Q&A: Modular Construction Startup Reimagines Apartments as a Consumer Product 

San Francisco, Cloud Apartments, San Jose, Katerra, ESG, modular construction
Courtesy of Cloud Apartments

By Jack Stubbs

As the housing crisis across America continues to escalate, established technology companies and startups alike – many of which are based in the San Francisco Bay Area – are looking for ways to address the mounting issue of housing affordability. San Jose-based Cloud Apartments, founded in 2020, is one such company looking to make a difference when it comes to providing modular-construction homes that are more affordable for renters. We spoke with Cloud Apartments Founder and CEO Curtis Wongabout the objectives of Cloud Apartments, how technology is changing the modular construction industry, and what might lie ahead for the trajectory of the affordable housing crisis in the U.S.

Can you tell me a bit more about Cloud Apartments, how the company originally came to be, and some of its current objectives?

Cloud Apartments is the result of a combination of my obsession with finding a solution to housing and a ten year timeline/ countdown of experiences that led me to this moment. Two years ago, I learned about the potential of modular construction to reduce that cost if key changes were made to the technology. And finally, a little over one year ago, Cloud Apartments was founded with the mission of fundamentally changing the economics of housing construction so that more people can afford a beautiful home.

How does Cloud Apartments offer a unique alternative to other myriad prefabricated housing/apartment options available in the industry? What sets Cloud Apartments apart from its competitors?

Cloud Apartments differs from other prefabricated companies with two key ideas. Firstly, the apartment should be thought of as a product with intense focus on the renter, much like luxury automotive brands with their consumers. Secondly, we partner with established builders in the industry rather than trying to reinvent the wheel.

Thinking of the apartment as a consumer product is a paradigm shift from how housing is built today. Most apartment buildings are designed from the outside in, meaning the architect designs the building massing and exterior aesthetic before laying out the units inside. This is the reason apartments are often poorly designed for renters because they are an afterthought in the process. 

For Cloud Apartments, we focus on designing the perfect product line of apartments for renters first, then using them as building blocks for our buildings – designing inside to out. Thinking of the apartment as a consumer product lets us hyperfocus on our renters while simultaneously unlocking huge efficiencies in manufacturing when we build them in an assembly line process.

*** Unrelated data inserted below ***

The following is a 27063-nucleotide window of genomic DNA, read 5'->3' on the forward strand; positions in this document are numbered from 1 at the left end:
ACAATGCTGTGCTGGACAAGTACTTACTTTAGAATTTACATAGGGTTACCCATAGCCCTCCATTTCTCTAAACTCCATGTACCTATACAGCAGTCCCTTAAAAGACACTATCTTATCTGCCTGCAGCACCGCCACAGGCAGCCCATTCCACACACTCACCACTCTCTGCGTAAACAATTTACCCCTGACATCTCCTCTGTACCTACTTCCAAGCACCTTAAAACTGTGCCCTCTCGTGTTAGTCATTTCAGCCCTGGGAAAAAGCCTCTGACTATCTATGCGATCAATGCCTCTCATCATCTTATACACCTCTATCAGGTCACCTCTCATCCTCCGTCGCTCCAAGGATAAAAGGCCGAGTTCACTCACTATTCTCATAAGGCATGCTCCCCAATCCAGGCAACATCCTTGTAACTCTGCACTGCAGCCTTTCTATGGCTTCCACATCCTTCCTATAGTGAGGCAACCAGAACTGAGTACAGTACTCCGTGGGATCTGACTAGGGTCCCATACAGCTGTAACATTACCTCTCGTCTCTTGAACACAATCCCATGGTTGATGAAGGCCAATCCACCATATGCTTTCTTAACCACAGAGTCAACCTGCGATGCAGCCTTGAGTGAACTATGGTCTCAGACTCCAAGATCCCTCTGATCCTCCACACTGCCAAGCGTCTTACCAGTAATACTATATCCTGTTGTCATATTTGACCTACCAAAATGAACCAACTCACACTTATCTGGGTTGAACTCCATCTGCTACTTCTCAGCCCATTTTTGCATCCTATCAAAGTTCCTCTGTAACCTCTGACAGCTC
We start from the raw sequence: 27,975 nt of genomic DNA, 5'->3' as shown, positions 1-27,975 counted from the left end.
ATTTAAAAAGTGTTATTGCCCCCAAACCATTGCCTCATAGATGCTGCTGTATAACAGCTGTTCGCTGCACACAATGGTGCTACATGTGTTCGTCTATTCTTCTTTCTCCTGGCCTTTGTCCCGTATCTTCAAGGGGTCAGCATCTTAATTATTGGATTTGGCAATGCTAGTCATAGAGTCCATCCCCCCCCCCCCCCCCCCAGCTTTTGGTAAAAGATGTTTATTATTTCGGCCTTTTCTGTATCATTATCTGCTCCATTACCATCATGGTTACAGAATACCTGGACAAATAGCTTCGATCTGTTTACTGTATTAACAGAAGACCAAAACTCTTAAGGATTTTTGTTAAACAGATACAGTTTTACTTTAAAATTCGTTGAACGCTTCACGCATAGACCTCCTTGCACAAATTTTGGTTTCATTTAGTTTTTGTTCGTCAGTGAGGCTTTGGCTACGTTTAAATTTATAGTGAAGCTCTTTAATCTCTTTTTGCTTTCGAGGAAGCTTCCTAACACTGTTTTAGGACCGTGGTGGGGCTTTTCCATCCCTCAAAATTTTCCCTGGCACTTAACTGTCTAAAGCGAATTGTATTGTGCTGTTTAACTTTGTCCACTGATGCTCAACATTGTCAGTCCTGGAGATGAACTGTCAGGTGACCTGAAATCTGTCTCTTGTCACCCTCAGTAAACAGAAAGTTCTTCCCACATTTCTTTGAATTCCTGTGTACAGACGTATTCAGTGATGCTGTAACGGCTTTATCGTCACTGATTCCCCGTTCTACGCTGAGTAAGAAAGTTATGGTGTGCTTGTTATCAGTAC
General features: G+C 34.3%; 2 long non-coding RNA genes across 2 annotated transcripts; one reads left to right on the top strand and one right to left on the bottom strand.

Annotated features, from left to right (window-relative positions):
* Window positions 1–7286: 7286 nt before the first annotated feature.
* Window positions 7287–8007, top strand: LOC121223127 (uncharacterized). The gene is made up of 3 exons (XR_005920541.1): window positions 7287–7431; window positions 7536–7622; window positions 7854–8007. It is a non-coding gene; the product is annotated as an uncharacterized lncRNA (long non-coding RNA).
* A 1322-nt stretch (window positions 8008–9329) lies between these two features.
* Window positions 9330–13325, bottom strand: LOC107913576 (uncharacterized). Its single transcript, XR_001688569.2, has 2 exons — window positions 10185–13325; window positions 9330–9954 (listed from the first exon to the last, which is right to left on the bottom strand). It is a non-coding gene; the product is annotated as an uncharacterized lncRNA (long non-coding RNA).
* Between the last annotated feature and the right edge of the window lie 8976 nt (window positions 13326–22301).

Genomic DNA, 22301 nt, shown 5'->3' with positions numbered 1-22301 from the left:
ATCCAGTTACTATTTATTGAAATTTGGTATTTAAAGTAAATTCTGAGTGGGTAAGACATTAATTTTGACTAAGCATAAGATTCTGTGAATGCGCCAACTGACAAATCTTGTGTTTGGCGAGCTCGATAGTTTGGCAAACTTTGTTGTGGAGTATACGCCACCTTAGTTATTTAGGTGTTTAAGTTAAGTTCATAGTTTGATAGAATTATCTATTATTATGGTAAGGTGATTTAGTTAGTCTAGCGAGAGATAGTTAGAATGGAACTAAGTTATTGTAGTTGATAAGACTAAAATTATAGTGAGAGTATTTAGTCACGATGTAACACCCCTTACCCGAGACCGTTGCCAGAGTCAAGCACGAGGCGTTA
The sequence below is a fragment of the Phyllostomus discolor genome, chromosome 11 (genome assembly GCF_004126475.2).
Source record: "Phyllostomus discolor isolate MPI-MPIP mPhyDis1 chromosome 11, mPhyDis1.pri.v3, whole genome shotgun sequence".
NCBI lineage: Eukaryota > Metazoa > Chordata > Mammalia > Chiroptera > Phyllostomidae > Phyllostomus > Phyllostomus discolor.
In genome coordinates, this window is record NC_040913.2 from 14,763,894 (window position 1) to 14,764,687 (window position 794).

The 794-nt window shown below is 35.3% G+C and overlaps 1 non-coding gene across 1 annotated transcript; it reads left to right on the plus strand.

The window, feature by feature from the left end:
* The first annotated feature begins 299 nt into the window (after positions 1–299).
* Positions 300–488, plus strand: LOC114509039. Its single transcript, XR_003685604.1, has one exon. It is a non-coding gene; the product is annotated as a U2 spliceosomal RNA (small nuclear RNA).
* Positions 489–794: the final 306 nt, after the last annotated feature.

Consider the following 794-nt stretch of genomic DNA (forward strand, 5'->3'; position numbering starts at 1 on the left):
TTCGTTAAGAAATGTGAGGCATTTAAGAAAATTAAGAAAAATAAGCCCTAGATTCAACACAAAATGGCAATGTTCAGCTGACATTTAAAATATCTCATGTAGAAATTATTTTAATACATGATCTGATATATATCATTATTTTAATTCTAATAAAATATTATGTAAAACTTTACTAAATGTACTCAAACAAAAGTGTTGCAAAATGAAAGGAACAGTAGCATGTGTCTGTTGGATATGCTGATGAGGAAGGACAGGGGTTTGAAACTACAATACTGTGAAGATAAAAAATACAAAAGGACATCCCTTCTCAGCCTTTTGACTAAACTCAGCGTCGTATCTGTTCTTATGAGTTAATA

We want to avoid past mistakes with famous builders like Katerra, raising billions of dollars and trying to do everything in-house. The issue with that approach is that construction is difficult, and there is so much expertise in the industry from decades of learning that is thrown out. 

What specific need is the company filling when it comes to addressing the urgent affordable housing crisis in America?

The affordable housing crisis exists because housing developments need to run through a gauntlet of obstacles, making it seem like a miracle every time a project gets built. First off, there is not enough land zoned for multifamily housing. Even if land is zoned for multifamily housing, it has to be approved in a notoriously difficult entitlement process. Second, the project itself has to have costs low enough for the revenue from rents to justify investment. It is this second category of obstacles that Cloud Apartments is tackling. If we innovate on construction to drive down costs, then rents will follow. We believe the only path to true affordability in housing comes from finding a way to reduce the cost to build it.

How have you seen modular housing in the U.S. evolve in the last few years? What do you anticipate for this growing industry moving forward?

Modular housing in the U.S. has grown year over year, with a particular focus on affordable housing projects and hotels. Some would say that the market share is still very small, but I see modular housing being very successful when we consider how conservative the real estate industry is. What’s interesting is that modular projects are being built without expectation of any cost savings being achieved. At this point, the only benefit with modular housing is through time savings, because apartments can be built in the factory simultaneously with onsite construction of the foundation. Moving forward, more companies are focusing on this idea of productizing the apartment. I anticipate that modular housing will grow dramatically in the upcoming years when cost saving is achieved because real estate developers will have increased incentive to use this technology, which will spur the rise of more factories, and so on. 

Who in particular does Cloud Apartments cater to? In your own words, how would you define the “modern renter”?